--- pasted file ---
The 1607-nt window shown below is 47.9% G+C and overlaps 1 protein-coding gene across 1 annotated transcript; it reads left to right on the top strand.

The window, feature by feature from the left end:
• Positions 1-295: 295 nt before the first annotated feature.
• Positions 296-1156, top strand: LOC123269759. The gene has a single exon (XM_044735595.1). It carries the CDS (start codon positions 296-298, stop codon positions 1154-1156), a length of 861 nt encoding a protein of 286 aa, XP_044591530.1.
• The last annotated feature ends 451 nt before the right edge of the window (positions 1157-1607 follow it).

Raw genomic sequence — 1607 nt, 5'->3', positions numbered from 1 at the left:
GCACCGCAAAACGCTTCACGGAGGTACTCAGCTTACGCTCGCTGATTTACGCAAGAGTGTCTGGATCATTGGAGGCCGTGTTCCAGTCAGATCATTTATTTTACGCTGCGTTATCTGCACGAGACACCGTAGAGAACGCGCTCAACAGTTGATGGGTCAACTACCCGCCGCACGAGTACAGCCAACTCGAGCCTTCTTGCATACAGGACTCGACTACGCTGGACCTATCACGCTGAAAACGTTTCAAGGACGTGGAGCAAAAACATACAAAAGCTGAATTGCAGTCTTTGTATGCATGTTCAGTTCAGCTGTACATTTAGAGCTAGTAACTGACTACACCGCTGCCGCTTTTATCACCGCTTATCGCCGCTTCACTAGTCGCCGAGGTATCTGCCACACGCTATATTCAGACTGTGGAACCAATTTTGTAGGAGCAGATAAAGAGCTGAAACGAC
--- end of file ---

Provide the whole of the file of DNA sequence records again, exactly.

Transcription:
The 1607-nt window shown below is 47.9% G+C and overlaps 1 protein-coding gene across 1 annotated transcript; it reads left to right on the top strand.

The window, feature by feature from the left end:
• Positions 1-295: 295 nt before the first annotated feature.
• Positions 296-1156, top strand: LOC123269759. The gene has a single exon (XM_044735595.1). It carries the CDS (start codon positions 296-298, stop codon positions 1154-1156), a length of 861 nt encoding a protein of 286 aa, XP_044591530.1.
• The last annotated feature ends 451 nt before the right edge of the window (positions 1157-1607 follow it).

Raw genomic sequence — 1607 nt, 5'->3', positions numbered from 1 at the left:
GCACCGCAAAACGCTTCACGGAGGTACTCAGCTTACGCTCGCTGATTTACGCAAGAGTGTCTGGATCATTGGAGGCCGTGTTCCAGTCAGATCATTTATTTTACGCTGCGTTATCTGCACGAGACACCGTAGAGAACGCGCTCAACAGTTGATGGGTCAACTACCCGCCGCACGAGTACAGCCAACTCGAGCCTTCTTGCATACAGGACTCGACTACGCTGGACCTATCACGCTGAAAACGTTTCAAGGACGTGGAGCAAAAACATACAAAAGCTGAATTGCAGTCTTTGTATGCATGTTCAGTTCAGCTGTACATTTAGAGCTAGTAACTGACTACACCGCTGCCGCTTTTATCACCGCTTATCGCCGCTTCACTAGTCGCCGAGGTATCTGCCACACGCTATATTCAGACTGTGGAACCAATTTTGTAGGAGCAGATAAAGAGCTGAAACGAC